The National Council Against Addictions (Conadic) has estimated that over 2.38 million Mexican youths are in need of some kind of rehabilitation treatment for abuse of substances, mainly marijuana and alcohol.
This is but one of the staggering figures presented in the 2014 National Survey on Drug Use Among Students, conducted in public and private schools in the 32 states, which also indicated that children are beginning to consume illegal drugs at 10 years old, two years younger than had been thought.
The survey also established that addiction among youths in secondary and preparatory schools – nearly 80,000 young men and 50,000 young women – requires immediate intervention.
A broader number of the same spectrum of students, about 311,000 men and 260,000 women, were found to need brief support interventions, which could consist of counseling sessions or a short rehabilitation internment period.
The course of action to take in the case of younger, elementary school students is still being assessed.
Conadic chief Manuel Mondragón wants to know the how and where of treatment: “713,963 secondary and preparatory school students need to be treated for use of drugs, and 1.674 million for abuse of alcohol. The question is, where are we going to treat them, and who will provide the treatment? What are our infrastructural capabilities?”
Mondragón said nearly 1.8 million children and teenagers – from elementary to preparatory – have tried illegal drugs, 152,000 of which are fifth and sixth-grade students, and whose first experience was with marijuana, followed by inhalants and cocaine.
Of that 1.8 million, over 108,000 have used marijuana between one and five times.
The abuse of alcohol is no less worrisome: 1.5 million secondary and preparatory school students have abused it, consuming over five drinks at a time and becoming drunk. Over 110,000 elementary school students have the done the same.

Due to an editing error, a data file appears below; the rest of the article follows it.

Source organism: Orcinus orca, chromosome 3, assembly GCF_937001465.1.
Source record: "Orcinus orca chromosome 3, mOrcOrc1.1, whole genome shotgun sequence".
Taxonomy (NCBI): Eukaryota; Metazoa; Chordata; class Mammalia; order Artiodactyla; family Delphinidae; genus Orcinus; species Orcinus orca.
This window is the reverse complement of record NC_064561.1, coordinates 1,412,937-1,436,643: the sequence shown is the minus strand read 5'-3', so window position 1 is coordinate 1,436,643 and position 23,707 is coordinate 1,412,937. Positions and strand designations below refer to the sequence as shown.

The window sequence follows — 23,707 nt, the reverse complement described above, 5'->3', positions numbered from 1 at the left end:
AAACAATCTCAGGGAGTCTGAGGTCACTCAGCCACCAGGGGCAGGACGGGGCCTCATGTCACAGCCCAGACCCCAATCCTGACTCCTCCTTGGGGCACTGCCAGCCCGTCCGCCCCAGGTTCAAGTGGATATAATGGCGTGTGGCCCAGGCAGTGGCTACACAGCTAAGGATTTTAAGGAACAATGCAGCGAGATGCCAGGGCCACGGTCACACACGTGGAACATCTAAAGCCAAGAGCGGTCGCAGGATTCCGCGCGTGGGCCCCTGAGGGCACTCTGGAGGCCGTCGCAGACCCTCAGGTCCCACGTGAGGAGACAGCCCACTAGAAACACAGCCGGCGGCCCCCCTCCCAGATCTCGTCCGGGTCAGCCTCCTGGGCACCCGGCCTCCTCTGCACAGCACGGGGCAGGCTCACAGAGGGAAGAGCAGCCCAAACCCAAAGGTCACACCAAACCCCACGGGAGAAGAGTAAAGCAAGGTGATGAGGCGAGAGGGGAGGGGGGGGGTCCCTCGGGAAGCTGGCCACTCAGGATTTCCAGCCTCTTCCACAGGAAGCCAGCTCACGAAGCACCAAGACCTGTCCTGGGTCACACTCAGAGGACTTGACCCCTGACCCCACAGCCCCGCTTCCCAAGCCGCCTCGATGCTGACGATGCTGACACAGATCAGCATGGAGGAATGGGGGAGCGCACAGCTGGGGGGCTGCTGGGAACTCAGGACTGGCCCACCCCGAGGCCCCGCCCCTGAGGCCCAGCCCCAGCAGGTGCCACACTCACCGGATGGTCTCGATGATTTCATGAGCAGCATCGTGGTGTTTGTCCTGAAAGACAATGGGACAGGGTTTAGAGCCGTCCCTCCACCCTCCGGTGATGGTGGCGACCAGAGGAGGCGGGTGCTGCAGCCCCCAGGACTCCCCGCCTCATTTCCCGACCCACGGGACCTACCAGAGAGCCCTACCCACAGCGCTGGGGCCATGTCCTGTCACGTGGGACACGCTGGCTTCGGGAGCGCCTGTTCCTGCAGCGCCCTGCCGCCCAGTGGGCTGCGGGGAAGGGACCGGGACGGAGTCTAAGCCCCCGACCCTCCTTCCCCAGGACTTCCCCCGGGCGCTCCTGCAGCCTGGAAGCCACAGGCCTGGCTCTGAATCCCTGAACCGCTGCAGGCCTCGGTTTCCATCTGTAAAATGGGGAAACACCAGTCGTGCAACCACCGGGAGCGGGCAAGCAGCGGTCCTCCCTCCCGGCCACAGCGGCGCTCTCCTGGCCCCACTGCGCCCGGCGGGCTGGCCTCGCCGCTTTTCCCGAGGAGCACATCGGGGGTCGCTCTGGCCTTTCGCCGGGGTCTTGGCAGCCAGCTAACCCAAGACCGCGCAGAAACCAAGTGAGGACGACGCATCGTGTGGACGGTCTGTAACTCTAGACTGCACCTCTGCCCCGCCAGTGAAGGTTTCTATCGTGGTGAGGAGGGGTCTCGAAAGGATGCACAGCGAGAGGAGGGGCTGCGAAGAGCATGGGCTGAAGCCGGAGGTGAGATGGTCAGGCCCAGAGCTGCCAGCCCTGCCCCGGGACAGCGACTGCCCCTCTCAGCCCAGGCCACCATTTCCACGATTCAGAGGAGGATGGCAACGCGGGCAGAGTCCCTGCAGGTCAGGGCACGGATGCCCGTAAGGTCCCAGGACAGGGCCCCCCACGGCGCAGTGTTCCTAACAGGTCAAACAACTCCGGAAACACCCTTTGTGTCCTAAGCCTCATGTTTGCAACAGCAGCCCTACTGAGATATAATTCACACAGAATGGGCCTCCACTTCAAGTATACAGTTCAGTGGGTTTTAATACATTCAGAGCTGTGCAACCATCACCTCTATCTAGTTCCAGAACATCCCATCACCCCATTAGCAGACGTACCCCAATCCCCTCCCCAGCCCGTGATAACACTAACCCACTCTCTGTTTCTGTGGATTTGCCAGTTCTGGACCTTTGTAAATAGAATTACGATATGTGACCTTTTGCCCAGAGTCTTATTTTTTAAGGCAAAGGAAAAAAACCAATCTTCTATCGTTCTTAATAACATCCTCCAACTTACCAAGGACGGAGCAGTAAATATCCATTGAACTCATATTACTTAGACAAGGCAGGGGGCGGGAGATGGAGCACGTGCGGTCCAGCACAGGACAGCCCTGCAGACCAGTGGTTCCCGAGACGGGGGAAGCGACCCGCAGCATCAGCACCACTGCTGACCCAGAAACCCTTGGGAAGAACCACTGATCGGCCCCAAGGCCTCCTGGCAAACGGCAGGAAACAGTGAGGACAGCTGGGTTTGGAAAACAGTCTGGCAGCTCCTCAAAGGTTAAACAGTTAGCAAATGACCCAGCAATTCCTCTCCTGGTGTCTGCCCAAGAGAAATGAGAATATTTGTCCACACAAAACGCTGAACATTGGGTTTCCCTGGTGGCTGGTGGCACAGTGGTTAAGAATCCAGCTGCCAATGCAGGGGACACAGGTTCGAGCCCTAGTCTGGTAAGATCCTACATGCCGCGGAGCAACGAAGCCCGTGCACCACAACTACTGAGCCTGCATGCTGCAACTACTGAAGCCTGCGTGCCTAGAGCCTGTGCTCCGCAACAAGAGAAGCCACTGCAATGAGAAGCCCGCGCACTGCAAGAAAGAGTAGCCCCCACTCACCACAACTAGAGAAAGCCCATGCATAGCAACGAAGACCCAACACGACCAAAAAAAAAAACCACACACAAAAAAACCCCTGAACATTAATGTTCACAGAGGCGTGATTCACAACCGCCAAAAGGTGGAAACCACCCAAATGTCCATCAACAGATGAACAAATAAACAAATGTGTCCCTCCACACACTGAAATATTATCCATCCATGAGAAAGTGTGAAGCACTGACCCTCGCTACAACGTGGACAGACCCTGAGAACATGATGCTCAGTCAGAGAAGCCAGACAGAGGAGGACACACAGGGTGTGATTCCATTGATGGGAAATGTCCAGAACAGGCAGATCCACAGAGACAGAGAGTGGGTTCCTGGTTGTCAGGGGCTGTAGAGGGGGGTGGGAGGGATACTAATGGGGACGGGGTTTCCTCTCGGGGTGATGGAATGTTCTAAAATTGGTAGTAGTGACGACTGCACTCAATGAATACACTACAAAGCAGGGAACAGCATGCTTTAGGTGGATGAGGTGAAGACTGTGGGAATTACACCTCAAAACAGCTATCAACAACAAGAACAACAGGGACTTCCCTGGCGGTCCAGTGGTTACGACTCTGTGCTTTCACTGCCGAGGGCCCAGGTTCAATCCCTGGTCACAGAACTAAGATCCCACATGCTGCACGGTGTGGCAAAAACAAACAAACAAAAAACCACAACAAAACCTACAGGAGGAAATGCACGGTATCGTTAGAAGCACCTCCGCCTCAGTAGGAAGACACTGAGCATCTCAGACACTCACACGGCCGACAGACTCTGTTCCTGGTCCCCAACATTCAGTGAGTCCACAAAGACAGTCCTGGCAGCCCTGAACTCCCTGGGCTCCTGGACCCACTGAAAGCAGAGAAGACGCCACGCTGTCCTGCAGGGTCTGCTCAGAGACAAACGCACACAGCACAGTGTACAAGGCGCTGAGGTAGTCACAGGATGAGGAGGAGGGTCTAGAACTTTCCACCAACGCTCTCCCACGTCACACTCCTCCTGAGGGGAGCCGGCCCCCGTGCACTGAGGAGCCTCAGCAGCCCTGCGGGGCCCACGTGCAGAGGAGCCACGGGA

The states with the most substance abuse among children are Chihuahua, Jalisco, State of México, the Federal District and San Luis Potosí.
Nine out of every 10 children in Michoacán, Campeche and Quintana Roo are experimenting with and abusing harder substances like cocaine.
Mondragón stated that immediate measures to deal with the issue could consist of shutting down all establishments that sell alcohol to minors, as well as signing agreements in every state to strengthen the use of breathalyzers and control the sale of legal and illegal drugs.
Mondragón also said the federal government is open to raising the limit of recreational drugs an individual can carry, currently set at five grams. This would permit the reinsertion into society of non-violent, first-offender youths who are currently in jail for possession of illegal substances.
Meanwhile, in Congress, the first round of discussions around the use of marijuana and its derivatives is taking place with the participation of representatives from the United Nations and parents’ associations.
The discussion is focusing on the legalization of medicinal cannabinoid-based products.
Source: Milenio (sp)